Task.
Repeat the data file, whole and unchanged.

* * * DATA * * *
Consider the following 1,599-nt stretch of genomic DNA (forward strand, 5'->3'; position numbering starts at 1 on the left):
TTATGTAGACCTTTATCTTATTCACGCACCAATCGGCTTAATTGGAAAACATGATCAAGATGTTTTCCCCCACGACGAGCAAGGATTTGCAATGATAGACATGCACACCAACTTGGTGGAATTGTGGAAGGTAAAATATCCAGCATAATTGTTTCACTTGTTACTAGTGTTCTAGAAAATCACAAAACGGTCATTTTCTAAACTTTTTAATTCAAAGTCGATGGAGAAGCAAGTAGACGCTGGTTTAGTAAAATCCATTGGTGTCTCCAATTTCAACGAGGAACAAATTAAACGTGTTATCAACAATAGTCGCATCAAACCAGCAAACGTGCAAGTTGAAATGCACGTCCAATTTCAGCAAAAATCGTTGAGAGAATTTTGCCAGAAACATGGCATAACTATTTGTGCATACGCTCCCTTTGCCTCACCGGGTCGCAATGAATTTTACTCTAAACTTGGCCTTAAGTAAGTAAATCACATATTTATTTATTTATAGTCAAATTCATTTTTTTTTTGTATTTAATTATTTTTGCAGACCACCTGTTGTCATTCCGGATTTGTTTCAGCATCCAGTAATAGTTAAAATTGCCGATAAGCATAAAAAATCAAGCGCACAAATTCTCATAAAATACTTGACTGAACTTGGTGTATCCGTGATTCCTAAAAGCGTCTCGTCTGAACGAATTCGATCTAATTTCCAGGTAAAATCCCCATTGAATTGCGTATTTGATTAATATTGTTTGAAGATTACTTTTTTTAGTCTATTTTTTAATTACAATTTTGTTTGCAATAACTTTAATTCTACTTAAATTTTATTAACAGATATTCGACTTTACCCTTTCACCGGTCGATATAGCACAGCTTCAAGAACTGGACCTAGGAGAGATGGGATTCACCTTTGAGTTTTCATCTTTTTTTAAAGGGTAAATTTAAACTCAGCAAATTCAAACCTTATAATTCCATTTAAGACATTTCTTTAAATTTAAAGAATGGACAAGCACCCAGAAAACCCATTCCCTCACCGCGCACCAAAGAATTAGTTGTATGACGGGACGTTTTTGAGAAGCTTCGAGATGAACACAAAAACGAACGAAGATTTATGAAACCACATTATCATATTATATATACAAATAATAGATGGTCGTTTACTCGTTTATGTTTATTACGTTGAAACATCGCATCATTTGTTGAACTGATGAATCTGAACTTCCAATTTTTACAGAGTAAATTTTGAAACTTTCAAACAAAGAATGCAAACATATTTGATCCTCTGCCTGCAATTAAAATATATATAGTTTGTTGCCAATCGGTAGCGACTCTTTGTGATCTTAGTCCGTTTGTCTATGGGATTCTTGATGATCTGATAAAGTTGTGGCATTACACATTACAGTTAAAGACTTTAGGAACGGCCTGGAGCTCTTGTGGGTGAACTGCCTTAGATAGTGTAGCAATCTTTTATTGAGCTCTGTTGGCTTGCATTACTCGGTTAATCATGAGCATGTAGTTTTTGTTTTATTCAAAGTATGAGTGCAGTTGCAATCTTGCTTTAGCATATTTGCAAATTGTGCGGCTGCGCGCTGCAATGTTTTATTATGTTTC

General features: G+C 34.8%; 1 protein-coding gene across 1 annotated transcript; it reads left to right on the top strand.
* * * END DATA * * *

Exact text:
Consider the following 1,599-nt stretch of genomic DNA (forward strand, 5'->3'; position numbering starts at 1 on the left):
TTATGTAGACCTTTATCTTATTCACGCACCAATCGGCTTAATTGGAAAACATGATCAAGATGTTTTCCCCCACGACGAGCAAGGATTTGCAATGATAGACATGCACACCAACTTGGTGGAATTGTGGAAGGTAAAATATCCAGCATAATTGTTTCACTTGTTACTAGTGTTCTAGAAAATCACAAAACGGTCATTTTCTAAACTTTTTAATTCAAAGTCGATGGAGAAGCAAGTAGACGCTGGTTTAGTAAAATCCATTGGTGTCTCCAATTTCAACGAGGAACAAATTAAACGTGTTATCAACAATAGTCGCATCAAACCAGCAAACGTGCAAGTTGAAATGCACGTCCAATTTCAGCAAAAATCGTTGAGAGAATTTTGCCAGAAACATGGCATAACTATTTGTGCATACGCTCCCTTTGCCTCACCGGGTCGCAATGAATTTTACTCTAAACTTGGCCTTAAGTAAGTAAATCACATATTTATTTATTTATAGTCAAATTCATTTTTTTTTTGTATTTAATTATTTTTGCAGACCACCTGTTGTCATTCCGGATTTGTTTCAGCATCCAGTAATAGTTAAAATTGCCGATAAGCATAAAAAATCAAGCGCACAAATTCTCATAAAATACTTGACTGAACTTGGTGTATCCGTGATTCCTAAAAGCGTCTCGTCTGAACGAATTCGATCTAATTTCCAGGTAAAATCCCCATTGAATTGCGTATTTGATTAATATTGTTTGAAGATTACTTTTTTTAGTCTATTTTTTAATTACAATTTTGTTTGCAATAACTTTAATTCTACTTAAATTTTATTAACAGATATTCGACTTTACCCTTTCACCGGTCGATATAGCACAGCTTCAAGAACTGGACCTAGGAGAGATGGGATTCACCTTTGAGTTTTCATCTTTTTTTAAAGGGTAAATTTAAACTCAGCAAATTCAAACCTTATAATTCCATTTAAGACATTTCTTTAAATTTAAAGAATGGACAAGCACCCAGAAAACCCATTCCCTCACCGCGCACCAAAGAATTAGTTGTATGACGGGACGTTTTTGAGAAGCTTCGAGATGAACACAAAAACGAACGAAGATTTATGAAACCACATTATCATATTATATATACAAATAATAGATGGTCGTTTACTCGTTTATGTTTATTACGTTGAAACATCGCATCATTTGTTGAACTGATGAATCTGAACTTCCAATTTTTACAGAGTAAATTTTGAAACTTTCAAACAAAGAATGCAAACATATTTGATCCTCTGCCTGCAATTAAAATATATATAGTTTGTTGCCAATCGGTAGCGACTCTTTGTGATCTTAGTCCGTTTGTCTATGGGATTCTTGATGATCTGATAAAGTTGTGGCATTACACATTACAGTTAAAGACTTTAGGAACGGCCTGGAGCTCTTGTGGGTGAACTGCCTTAGATAGTGTAGCAATCTTTTATTGAGCTCTGTTGGCTTGCATTACTCGGTTAATCATGAGCATGTAGTTTTTGTTTTATTCAAAGTATGAGTGCAGTTGCAATCTTGCTTTAGCATATTTGCAAATTGTGCGGCTGCGCGCTGCAATGTTTTATTATGTTTC

General features: G+C 34.8%; 1 protein-coding gene across 1 annotated transcript; it reads left to right on the top strand.